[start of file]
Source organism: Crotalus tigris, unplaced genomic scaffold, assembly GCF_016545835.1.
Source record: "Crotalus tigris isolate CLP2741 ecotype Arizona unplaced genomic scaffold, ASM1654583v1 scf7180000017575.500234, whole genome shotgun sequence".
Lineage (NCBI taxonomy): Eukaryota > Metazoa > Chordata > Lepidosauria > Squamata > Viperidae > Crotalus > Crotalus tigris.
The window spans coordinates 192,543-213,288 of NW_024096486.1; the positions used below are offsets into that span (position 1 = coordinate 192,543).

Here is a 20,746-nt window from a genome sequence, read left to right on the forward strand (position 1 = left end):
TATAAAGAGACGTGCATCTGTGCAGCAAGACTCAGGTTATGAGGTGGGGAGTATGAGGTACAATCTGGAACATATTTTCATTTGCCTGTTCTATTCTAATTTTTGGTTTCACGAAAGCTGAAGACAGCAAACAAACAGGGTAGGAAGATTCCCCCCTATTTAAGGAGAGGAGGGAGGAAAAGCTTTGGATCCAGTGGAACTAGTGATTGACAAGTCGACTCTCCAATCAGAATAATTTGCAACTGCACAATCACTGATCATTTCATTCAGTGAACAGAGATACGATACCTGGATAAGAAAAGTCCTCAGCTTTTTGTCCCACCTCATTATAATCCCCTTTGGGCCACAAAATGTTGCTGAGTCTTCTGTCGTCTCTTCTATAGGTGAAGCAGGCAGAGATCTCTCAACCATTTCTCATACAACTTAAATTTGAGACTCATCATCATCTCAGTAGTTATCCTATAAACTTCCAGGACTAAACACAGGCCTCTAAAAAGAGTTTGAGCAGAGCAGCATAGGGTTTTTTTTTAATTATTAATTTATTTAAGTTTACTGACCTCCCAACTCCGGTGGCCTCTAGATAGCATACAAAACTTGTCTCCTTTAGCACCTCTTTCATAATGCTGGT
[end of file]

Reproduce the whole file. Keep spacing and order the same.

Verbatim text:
Source organism: Crotalus tigris, unplaced genomic scaffold, assembly GCF_016545835.1.
Source record: "Crotalus tigris isolate CLP2741 ecotype Arizona unplaced genomic scaffold, ASM1654583v1 scf7180000017575.500234, whole genome shotgun sequence".
Lineage (NCBI taxonomy): Eukaryota > Metazoa > Chordata > Lepidosauria > Squamata > Viperidae > Crotalus > Crotalus tigris.
The window spans coordinates 192,543-213,288 of NW_024096486.1; the positions used below are offsets into that span (position 1 = coordinate 192,543).

Here is a 20,746-nt window from a genome sequence, read left to right on the forward strand (position 1 = left end):
TATAAAGAGACGTGCATCTGTGCAGCAAGACTCAGGTTATGAGGTGGGGAGTATGAGGTACAATCTGGAACATATTTTCATTTGCCTGTTCTATTCTAATTTTTGGTTTCACGAAAGCTGAAGACAGCAAACAAACAGGGTAGGAAGATTCCCCCCTATTTAAGGAGAGGAGGGAGGAAAAGCTTTGGATCCAGTGGAACTAGTGATTGACAAGTCGACTCTCCAATCAGAATAATTTGCAACTGCACAATCACTGATCATTTCATTCAGTGAACAGAGATACGATACCTGGATAAGAAAAGTCCTCAGCTTTTTGTCCCACCTCATTATAATCCCCTTTGGGCCACAAAATGTTGCTGAGTCTTCTGTCGTCTCTTCTATAGGTGAAGCAGGCAGAGATCTCTCAACCATTTCTCATACAACTTAAATTTGAGACTCATCATCATCTCAGTAGTTATCCTATAAACTTCCAGGACTAAACACAGGCCTCTAAAAAGAGTTTGAGCAGAGCAGCATAGGGTTTTTTTTTAATTATTAATTTATTTAAGTTTACTGACCTCCCAACTCCGGTGGCCTCTAGATAGCATACAAAACTTGTCTCCTTTAGCACCTCTTTCATAATGCTGGT